Ad Critique: Amazon Kindle

This Amazon Kindle commercial reinforces many homosexual stereotypes represented in modern media. The stereotypical gay male represented in many television commercials is white, wealthy, upper class, and style-conscious. Wan-Hsiu Sunny Tsai writes, “gayness in the marketing discourse often is defined by high-end tastes and conspicuous consumption” (Tsai, 6). In this ad, Amazon is using the gay male’s approval of their product to portray it as high-end and fashionable.

The advertisement is also extremely heteronormative. In the advertisement, the man on the beach is portrayed as the “woman” of the relationship and the man getting drinks is the “man.” The man on the beach is not necessarily more feminine, rather his position in the relationship is represented through his likeness to the woman on the beach. The concept that one man must be the “woman” of the relationship and the other the “man” is a heteronormative stereotype. This aspect of the commercial contributes to the development of heterosexual norms. In Heteronormativity and the L Word, Samuel A. Chambers writes that a norm “implicitly, and sometimes explicitly, demands, presumes, expects and calls for the normal” (Chambers, 84). In this case, heterosexual positions in a homosexual relationship are the norm that the advertisement is reinforcing.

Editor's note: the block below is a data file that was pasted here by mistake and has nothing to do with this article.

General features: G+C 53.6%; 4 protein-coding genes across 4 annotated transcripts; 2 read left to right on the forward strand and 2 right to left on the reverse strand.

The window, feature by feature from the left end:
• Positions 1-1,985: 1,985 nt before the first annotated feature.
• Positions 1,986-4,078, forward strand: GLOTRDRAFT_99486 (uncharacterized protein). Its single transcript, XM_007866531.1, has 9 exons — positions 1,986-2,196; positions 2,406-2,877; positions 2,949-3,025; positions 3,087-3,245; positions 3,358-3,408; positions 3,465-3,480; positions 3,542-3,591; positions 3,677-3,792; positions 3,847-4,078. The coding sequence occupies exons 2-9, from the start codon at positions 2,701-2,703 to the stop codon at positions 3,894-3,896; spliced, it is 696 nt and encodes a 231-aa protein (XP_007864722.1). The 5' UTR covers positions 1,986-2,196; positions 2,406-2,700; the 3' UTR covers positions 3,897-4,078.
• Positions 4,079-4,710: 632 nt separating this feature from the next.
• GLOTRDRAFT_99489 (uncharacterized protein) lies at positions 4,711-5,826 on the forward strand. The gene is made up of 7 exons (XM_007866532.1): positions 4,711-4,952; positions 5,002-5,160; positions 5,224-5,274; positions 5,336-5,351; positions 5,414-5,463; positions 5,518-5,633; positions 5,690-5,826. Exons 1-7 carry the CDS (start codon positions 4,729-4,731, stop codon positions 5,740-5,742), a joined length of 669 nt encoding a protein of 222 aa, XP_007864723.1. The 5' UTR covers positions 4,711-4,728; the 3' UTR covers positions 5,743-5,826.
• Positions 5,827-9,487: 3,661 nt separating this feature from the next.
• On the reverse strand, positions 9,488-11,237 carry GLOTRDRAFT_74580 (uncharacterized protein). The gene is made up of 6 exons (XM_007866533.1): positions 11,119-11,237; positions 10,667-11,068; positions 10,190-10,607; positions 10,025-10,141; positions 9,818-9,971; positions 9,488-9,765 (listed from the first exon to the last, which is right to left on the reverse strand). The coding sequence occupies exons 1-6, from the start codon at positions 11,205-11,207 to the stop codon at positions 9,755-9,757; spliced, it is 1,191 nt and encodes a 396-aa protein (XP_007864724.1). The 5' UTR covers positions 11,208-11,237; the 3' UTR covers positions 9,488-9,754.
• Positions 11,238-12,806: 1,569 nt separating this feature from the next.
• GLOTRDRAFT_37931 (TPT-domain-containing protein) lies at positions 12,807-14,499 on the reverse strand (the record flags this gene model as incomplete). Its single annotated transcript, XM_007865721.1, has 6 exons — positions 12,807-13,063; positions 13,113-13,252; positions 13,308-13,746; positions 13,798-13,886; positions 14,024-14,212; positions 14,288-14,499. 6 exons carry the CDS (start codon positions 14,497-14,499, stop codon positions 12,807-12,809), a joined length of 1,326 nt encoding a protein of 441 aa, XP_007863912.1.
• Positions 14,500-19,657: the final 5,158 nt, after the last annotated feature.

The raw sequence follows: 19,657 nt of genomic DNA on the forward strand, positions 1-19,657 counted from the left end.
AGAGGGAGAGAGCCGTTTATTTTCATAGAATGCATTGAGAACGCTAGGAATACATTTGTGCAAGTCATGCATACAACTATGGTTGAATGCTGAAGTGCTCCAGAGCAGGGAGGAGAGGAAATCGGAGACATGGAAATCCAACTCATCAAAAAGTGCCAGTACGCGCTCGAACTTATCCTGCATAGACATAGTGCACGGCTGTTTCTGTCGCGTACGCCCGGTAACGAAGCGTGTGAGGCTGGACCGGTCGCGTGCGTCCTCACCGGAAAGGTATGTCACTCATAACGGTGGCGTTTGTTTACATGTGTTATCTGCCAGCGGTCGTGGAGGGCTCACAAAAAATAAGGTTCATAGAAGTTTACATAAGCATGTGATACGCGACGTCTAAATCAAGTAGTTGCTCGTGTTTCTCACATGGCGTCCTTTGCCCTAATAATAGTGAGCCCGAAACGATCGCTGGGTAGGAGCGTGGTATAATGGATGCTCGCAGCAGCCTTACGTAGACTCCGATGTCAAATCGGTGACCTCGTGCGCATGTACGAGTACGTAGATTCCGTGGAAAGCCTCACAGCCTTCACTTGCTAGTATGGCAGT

Reading the L Word: Outing Contemporary Television. Kim Akass and Janet McCabe, eds. New York: I.B. Tauris, 2006: 81-98.

Wan-Hsiu Sunny Tsai. “Assimilating the Queers: Representations of Lesbians, Gay Men, Bisexual, and Transgender People in Mainstream Advertising.” Advertising & Society Review 11, no. 1 (2010) http://muse.jhu.edu/ (accessed July 31, 2012).

Advertisements

Leave a Reply

Fill in your details below or click an icon to log in:

WordPress.com Logo

You are commenting using your WordPress.com account. Log Out / Change )

Twitter picture

You are commenting using your Twitter account. Log Out / Change )

Facebook photo

You are commenting using your Facebook account. Log Out / Change )

Google+ photo

You are commenting using your Google+ account. Log Out / Change )

Connecting to %s